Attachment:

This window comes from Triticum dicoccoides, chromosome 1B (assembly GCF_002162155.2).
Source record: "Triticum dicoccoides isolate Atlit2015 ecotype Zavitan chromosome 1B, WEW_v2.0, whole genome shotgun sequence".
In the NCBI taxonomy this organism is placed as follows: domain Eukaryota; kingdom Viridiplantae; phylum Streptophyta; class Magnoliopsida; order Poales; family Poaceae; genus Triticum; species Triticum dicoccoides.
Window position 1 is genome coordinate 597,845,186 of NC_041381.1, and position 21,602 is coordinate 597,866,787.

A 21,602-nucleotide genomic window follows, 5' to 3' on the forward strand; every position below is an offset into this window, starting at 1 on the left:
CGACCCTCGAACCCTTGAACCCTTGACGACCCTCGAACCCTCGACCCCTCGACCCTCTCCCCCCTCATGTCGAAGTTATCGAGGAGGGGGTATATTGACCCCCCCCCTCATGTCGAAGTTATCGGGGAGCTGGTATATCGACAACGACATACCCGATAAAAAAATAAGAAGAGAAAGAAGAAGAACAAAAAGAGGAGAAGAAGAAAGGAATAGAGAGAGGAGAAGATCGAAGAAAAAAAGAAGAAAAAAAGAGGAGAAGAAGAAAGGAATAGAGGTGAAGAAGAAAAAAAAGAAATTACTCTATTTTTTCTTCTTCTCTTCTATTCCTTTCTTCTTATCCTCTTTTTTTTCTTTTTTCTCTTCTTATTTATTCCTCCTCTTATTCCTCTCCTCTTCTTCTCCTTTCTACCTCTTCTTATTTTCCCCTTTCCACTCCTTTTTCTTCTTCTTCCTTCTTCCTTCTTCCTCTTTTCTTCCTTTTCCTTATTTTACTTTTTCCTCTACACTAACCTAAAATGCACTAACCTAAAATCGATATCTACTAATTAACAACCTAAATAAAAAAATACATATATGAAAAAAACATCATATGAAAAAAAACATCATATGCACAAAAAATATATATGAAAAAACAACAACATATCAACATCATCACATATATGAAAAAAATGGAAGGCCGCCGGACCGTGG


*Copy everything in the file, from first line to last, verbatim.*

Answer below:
This window comes from Triticum dicoccoides, chromosome 1B (assembly GCF_002162155.2).
Source record: "Triticum dicoccoides isolate Atlit2015 ecotype Zavitan chromosome 1B, WEW_v2.0, whole genome shotgun sequence".
In the NCBI taxonomy this organism is placed as follows: domain Eukaryota; kingdom Viridiplantae; phylum Streptophyta; class Magnoliopsida; order Poales; family Poaceae; genus Triticum; species Triticum dicoccoides.
Window position 1 is genome coordinate 597,845,186 of NC_041381.1, and position 21,602 is coordinate 597,866,787.

A 21,602-nucleotide genomic window follows, 5' to 3' on the forward strand; every position below is an offset into this window, starting at 1 on the left:
CGACCCTCGAACCCTTGAACCCTTGACGACCCTCGAACCCTCGACCCCTCGACCCTCTCCCCCCTCATGTCGAAGTTATCGAGGAGGGGGTATATTGACCCCCCCCCTCATGTCGAAGTTATCGGGGAGCTGGTATATCGACAACGACATACCCGATAAAAAAATAAGAAGAGAAAGAAGAAGAACAAAAAGAGGAGAAGAAGAAAGGAATAGAGAGAGGAGAAGATCGAAGAAAAAAAGAAGAAAAAAAGAGGAGAAGAAGAAAGGAATAGAGGTGAAGAAGAAAAAAAAGAAATTACTCTATTTTTTCTTCTTCTCTTCTATTCCTTTCTTCTTATCCTCTTTTTTTTCTTTTTTCTCTTCTTATTTATTCCTCCTCTTATTCCTCTCCTCTTCTTCTCCTTTCTACCTCTTCTTATTTTCCCCTTTCCACTCCTTTTTCTTCTTCTTCCTTCTTCCTTCTTCCTCTTTTCTTCCTTTTCCTTATTTTACTTTTTCCTCTACACTAACCTAAAATGCACTAACCTAAAATCGATATCTACTAATTAACAACCTAAATAAAAAAATACATATATGAAAAAAACATCATATGAAAAAAAACATCATATGCACAAAAAATATATATGAAAAAACAACAACATATCAACATCATCACATATATGAAAAAAATGGAAGGCCGCCGGACCGTGG